The Security Assistance Command, and the Army security assistance enterprise, said goodbye and best wishes to USASAC’s departing Command Sgt. Maj. Gene Canada, July 17.
Gen. Ed Daly, Army Materiel Command’s commander, hosted the event as Canada retired after 33 years of service.
“I am honored to be able to preside over this ceremony,” Daly said. “It’s bittersweet as on one hand we are going to bid farewell to a great warrior, a great Soldier, a great leader, and a great man of character, and on the other hand, we are here to celebrate this great noncommissioned officer’s career after 33 years in the U.S. Army.
“This ceremony is much more than a ceremony, it is a celebration of 33 years of selfless service to the U.S. Army.”
Daly reflected that Canada’s distinguished career didn’t happen by chance, rather that it was based on a rich tradition of service in Canada’s family that formed the foundation to who he is today.
Knowing that selfless service ran in the Canada family, Daly went on to recognize Canada’s grandfather who served in Vietnam, his father, Chief Petty Officer Larry Sr., who gave more than 24 years to the Air Force and Navy, and two uncles who served in the Navy and Marine Corps.
“Through the example of your father, and the guidance of your late mother, Georgia, who also worked at the Navy Exchange and Army and Air Force Exchange Service for more than 30 years, that really developed your values and beliefs,” Daly said. “It really cemented your standards, discipline, integrity and character that I mentioned earlier.”
Canada, who retires as only the third command sergeant major in USASAC’s 55-year history, thanked his four children and wife, Lawanda, a former Army supply Soldier herself, for their sacrifices over his long career.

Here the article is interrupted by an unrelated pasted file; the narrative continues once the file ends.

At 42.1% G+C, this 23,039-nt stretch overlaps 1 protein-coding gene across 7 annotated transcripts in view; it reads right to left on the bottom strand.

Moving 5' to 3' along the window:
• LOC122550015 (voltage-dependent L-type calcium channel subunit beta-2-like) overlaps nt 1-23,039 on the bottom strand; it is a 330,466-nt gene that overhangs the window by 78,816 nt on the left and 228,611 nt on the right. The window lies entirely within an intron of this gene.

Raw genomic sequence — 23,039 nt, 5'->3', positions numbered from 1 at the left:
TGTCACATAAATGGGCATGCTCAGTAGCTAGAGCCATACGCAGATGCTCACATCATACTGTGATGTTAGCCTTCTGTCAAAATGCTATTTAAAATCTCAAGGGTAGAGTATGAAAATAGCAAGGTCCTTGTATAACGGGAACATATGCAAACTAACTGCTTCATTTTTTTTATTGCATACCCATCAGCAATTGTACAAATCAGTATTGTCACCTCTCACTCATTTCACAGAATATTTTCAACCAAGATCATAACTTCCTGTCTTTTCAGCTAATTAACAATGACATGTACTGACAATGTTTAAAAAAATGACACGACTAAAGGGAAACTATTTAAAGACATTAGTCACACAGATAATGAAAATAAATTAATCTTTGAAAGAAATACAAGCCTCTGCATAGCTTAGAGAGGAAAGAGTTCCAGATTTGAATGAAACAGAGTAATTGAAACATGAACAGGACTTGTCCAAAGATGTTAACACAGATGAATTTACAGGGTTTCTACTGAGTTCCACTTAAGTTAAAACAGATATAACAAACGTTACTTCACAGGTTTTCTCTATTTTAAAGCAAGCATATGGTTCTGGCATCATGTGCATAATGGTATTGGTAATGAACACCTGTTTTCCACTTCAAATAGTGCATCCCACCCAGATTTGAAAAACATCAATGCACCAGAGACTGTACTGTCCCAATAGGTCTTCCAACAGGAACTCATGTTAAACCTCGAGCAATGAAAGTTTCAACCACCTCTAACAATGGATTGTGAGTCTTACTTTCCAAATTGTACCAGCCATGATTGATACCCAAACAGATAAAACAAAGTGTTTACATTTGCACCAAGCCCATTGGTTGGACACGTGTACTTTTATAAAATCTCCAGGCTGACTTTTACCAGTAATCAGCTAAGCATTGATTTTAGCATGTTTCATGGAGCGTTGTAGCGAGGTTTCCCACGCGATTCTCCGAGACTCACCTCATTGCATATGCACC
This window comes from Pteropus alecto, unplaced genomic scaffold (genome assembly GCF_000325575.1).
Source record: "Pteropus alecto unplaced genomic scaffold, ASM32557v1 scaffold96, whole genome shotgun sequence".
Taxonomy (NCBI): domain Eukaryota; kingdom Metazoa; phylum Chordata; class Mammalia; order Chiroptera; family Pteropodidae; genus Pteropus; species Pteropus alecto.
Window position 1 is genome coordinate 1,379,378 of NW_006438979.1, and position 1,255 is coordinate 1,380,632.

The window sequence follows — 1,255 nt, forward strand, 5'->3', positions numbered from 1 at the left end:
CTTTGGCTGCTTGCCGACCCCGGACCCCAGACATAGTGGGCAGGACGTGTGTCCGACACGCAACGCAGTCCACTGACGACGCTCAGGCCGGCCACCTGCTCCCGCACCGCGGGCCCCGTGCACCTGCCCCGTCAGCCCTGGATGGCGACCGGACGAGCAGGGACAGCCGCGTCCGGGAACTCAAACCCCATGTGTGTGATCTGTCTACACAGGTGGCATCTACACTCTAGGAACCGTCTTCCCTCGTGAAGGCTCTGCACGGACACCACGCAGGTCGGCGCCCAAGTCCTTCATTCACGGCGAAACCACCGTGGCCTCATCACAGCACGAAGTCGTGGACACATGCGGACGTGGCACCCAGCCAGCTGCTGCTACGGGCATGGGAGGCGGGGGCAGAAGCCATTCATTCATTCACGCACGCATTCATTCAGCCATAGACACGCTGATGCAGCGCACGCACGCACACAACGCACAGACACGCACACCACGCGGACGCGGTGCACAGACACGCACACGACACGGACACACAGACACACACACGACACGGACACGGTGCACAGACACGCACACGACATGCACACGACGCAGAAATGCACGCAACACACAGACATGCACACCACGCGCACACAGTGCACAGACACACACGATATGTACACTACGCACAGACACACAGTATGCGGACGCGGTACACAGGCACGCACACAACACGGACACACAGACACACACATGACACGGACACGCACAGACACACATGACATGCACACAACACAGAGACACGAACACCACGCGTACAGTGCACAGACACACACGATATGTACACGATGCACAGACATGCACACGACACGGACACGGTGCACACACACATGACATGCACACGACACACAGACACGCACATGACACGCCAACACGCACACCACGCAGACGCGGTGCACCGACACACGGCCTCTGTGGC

“As most are aware, it’s hard being a military spouse, especially when their Soldier is deployed,” Canada said. “Wanda, I truly appreciate everything you’ve done for our family and me; from the time we first met on that field at Fort Carson (doing post cleanup details), I knew you were my forever love. You sacrificed your military career to ensure our family was taken care of, and you were truly a better Soldier than I could ever be.”
Canada lost his parents many years ago but credits his mom and dad for giving him the fortitude to stick with the military.
“Gen. Daly mentioned my 33 years of service, however, it is actually almost 53 years,” Canada explained. “My father was military and I’ve been a part of the military family all my life (having been a military dependent for 18 years); it’s in my DNA.”
“It was 33 years ago when I discussed my decision to come into the military with my dad,” Canada said reflecting on that long ago conversation.
“He approved of my decision to join the Army, even though my dad was a sailor. The theme in our house was ‘Go Navy, beat Army.’ He gave me advice that I will never forget; I’ve told my sons the same thing, My dad said ‘Son, stick with it even when times get difficult and you want to quit.’ If he were here, he would be proud to know that I stuck with it.”
Canada also reflected on the chance encounter with a recruiter who visited the Canada household looking for his older brother, Larry Jr., known as Big Mike.
“If Mike had been home on the day the recruiter came knocking, I might not have joined the Army,” Canada joked. “Thanks for not being there, Mike!”
As Canada reflected on his career, he told the audience about a quote from Maya Angelou that struck him early in his life and follows him to this day.
“Maya Angelou once said ‘I’ve learned that people will forget what you said, people will forget what you did, but people will never forget how you made them feel.’”
“She had it right,” Canada said. “During my career, I built relationships by treating everyone with dignity and respect, as well as understanding the importance of diversity. As an African American, who has been a Soldier for 33 years, I am proud of our Army’s efforts in acknowledging the importance of diversity. Our Army’s effort in diversity have truly made us Army Strong.
“We still have work to be done, however, I am confident that our Army will continue to lead the way to change certain mindsets and foster a climate of inclusion and understanding.”
As Canada ends his career at the pinnacle of the enlisted corps hierarchy, he knows that the Canada name is still being proudly displayed on an Army uniform, and carrying on the family’s rich tradition of service.
His oldest son, Spc. Devon Canada, is serving overseas with the Army Dental Command, taking care of Soldiers and their families.
“Our family is a family of service,” Canada, a Soldier for life, said. “Army Strong!”